All right. Let me see if I got that.
Phones are how the mouth is shaped for the sound.
Phonetics is how the sound comes across, like voiced/unvoiced, aspirated/unaspirated, etc.
So if I had a final devoicing rule, I would say "Badog is pronounced [badok]" not "Badog is pronounced /badok/"
Phones are speech sounds, like [kʰ], [ð], [æ], [ʉ], [ǂʰ], [ʤ] etc. Phonetics is the study of speech sounds.
Phonemes are those speech sounds that are contrastive in a given languages. Phonology is the study of phonemes.
[p] and [pʰ] are different phones. Both [p] and [pʰ] occur in English. But - in English - they do not contrast, they are not separate phonemes
. You can't have two words, that are identical in all respect, except that one word had a [p] whole the other had a [pʰ]. In English, there are rules for when to use [p] and when to use [pʰ]. Compare the words pin
. Most English dialects pronounce them like [pʰɪn] and [spɪn] (or something close thereto). Look also at pair of words like pan and span, can and scan, tone and stone [pʰæn] vs [spæn], [kʰæn] vs [skæn], [tʰəʊn] vs [stəʊn]. In English, plosives are aspirated in syllable onset, except when there is a preceding [s]. You can't have a words like [spʰɪn] or [pɪn] in English.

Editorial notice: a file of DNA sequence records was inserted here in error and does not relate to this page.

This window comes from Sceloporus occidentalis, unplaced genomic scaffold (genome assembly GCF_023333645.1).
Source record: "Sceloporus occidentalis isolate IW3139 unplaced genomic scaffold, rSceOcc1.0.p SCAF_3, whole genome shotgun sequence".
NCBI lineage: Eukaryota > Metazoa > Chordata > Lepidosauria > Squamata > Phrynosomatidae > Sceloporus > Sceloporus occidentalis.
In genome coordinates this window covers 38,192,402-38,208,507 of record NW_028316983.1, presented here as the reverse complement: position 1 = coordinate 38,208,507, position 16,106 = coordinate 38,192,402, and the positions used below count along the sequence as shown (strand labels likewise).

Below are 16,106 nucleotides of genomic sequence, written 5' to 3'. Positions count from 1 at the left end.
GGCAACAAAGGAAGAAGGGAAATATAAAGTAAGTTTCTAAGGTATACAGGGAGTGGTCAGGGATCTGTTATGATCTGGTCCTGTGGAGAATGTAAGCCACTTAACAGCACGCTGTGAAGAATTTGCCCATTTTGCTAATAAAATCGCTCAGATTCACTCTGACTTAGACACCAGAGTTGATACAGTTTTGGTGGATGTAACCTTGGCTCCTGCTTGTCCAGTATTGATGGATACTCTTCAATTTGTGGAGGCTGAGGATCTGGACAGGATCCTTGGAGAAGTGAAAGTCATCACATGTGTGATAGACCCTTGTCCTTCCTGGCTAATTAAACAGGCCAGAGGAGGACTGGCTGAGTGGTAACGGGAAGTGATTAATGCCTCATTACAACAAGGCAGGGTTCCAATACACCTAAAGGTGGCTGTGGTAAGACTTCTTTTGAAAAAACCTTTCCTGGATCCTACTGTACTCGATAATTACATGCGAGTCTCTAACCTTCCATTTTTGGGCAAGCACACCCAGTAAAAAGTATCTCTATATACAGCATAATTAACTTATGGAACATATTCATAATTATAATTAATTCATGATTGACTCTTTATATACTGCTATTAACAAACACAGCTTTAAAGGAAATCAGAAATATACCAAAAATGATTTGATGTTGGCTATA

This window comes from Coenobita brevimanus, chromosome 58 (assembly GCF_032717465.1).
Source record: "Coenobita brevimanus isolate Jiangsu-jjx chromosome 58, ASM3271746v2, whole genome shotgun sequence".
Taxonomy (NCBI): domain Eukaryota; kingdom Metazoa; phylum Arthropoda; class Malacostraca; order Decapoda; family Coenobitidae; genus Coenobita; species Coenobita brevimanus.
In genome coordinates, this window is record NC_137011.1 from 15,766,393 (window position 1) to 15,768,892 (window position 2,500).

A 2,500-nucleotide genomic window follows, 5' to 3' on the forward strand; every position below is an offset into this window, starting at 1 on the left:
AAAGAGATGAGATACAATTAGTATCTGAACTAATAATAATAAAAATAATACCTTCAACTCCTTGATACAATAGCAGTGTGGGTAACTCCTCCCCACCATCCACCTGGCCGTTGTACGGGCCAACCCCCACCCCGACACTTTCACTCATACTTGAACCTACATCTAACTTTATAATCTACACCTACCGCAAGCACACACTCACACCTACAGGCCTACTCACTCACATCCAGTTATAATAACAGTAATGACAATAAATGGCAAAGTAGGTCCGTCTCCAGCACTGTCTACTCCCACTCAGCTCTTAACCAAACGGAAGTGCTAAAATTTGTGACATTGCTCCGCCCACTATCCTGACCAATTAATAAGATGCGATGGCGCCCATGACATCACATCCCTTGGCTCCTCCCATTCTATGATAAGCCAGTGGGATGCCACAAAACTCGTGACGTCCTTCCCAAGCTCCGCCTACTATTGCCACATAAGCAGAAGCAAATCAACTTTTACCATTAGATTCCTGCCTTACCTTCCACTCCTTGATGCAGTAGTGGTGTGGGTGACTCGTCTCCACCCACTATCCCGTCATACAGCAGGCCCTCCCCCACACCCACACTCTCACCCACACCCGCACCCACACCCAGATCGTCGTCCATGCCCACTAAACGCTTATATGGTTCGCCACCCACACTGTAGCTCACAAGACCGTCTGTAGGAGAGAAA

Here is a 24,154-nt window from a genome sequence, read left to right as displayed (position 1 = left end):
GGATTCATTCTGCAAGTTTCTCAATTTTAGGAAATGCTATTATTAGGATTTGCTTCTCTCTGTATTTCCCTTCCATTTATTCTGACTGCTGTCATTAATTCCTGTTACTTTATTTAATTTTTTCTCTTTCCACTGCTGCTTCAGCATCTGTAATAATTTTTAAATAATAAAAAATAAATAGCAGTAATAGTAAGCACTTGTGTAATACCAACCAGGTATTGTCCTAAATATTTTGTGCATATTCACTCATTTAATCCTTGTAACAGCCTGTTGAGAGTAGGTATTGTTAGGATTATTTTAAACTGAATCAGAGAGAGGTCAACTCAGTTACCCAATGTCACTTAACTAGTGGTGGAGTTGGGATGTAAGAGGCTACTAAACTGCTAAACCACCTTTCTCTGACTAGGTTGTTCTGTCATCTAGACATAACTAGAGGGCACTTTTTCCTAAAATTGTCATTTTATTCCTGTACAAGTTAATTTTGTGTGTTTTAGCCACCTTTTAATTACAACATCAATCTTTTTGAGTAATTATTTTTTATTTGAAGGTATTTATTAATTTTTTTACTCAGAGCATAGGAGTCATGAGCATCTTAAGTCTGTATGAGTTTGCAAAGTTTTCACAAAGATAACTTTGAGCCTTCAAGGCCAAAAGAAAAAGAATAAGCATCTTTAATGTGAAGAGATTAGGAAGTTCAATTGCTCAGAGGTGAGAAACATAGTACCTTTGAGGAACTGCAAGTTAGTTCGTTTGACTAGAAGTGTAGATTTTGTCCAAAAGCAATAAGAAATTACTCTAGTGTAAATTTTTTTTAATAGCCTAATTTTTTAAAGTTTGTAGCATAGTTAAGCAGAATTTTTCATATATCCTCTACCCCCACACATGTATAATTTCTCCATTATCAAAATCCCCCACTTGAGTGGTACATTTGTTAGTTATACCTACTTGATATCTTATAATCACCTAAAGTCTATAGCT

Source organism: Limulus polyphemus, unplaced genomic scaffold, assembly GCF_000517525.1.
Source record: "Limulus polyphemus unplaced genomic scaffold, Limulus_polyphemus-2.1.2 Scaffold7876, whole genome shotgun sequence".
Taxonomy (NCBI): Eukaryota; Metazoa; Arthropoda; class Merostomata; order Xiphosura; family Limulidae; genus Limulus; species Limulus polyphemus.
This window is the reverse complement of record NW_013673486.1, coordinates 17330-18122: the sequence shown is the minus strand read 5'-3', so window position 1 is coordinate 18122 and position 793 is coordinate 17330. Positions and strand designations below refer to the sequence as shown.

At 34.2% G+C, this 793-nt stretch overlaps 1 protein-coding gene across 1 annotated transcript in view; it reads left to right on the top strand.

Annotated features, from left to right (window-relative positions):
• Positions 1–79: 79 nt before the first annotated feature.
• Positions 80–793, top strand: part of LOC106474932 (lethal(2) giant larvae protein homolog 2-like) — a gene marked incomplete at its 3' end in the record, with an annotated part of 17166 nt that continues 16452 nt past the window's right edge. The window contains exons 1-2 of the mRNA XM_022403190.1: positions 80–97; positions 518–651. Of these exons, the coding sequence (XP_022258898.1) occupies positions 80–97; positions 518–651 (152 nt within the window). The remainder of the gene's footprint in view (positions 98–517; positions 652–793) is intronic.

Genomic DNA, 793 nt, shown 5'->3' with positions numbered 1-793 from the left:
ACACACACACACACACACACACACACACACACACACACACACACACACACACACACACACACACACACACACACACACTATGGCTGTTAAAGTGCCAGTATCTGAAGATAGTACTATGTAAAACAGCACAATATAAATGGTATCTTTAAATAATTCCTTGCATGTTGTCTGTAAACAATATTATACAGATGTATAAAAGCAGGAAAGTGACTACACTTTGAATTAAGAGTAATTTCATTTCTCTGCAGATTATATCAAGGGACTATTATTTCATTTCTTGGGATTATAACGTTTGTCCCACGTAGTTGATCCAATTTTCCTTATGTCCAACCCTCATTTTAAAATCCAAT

In a language where [pʰ] and [p] were different phonemes - /pʰ/ and /p/ - there could be minimal pairs like /pʰɪn/ and /pɪn/ - that were identical in every respect, except that the one had an aspirated stop, and the other had an unaspirated stop.
Another way to express the idea is to say that two phones or speech sound belongs to the same phoneme in a given language, if they, from that languages point of view, may be regarded as varieties of the same sound. Thus we could say, that [pʰ] and [p] are not really different sounds in English, but rather varieties of the same sound. In other languages, [pʰ] and [p] may be regarded as different sounds. In linguistic terminology, we say that the two are different phonemes - /pʰ/ and /p/. In English, we can also see that /p/ and /b/ are "different sound" - or in linguistic terminology - different phonemes. Yet in other languages, the two may be more like varieties of the same sound - [p] and [b].